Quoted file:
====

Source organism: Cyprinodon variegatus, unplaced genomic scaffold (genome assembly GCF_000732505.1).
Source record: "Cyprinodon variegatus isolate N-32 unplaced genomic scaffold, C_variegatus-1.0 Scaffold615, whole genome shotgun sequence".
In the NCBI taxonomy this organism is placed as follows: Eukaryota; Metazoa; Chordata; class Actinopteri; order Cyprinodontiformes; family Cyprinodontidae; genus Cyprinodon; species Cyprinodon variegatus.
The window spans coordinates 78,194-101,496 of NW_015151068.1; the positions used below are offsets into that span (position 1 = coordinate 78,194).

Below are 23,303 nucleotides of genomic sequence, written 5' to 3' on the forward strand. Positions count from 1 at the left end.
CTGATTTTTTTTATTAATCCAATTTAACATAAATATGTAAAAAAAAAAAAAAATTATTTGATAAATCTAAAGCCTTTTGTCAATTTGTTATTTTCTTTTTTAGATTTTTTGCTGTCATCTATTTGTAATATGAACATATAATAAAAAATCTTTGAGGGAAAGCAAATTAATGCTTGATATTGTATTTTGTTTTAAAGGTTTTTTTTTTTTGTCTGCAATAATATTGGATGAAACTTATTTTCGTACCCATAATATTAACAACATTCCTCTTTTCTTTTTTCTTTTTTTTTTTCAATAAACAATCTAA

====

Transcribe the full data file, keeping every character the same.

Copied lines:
Source organism: Cyprinodon variegatus, unplaced genomic scaffold (genome assembly GCF_000732505.1).
Source record: "Cyprinodon variegatus isolate N-32 unplaced genomic scaffold, C_variegatus-1.0 Scaffold615, whole genome shotgun sequence".
In the NCBI taxonomy this organism is placed as follows: Eukaryota; Metazoa; Chordata; class Actinopteri; order Cyprinodontiformes; family Cyprinodontidae; genus Cyprinodon; species Cyprinodon variegatus.
The window spans coordinates 78,194-101,496 of NW_015151068.1; the positions used below are offsets into that span (position 1 = coordinate 78,194).

Below are 23,303 nucleotides of genomic sequence, written 5' to 3' on the forward strand. Positions count from 1 at the left end.
CTGATTTTTTTTATTAATCCAATTTAACATAAATATGTAAAAAAAAAAAAAAATTATTTGATAAATCTAAAGCCTTTTGTCAATTTGTTATTTTCTTTTTTAGATTTTTTGCTGTCATCTATTTGTAATATGAACATATAATAAAAAATCTTTGAGGGAAAGCAAATTAATGCTTGATATTGTATTTTGTTTTAAAGGTTTTTTTTTTTTGTCTGCAATAATATTGGATGAAACTTATTTTCGTACCCATAATATTAACAACATTCCTCTTTTCTTTTTTCTTTTTTTTTTTCAATAAACAATCTAA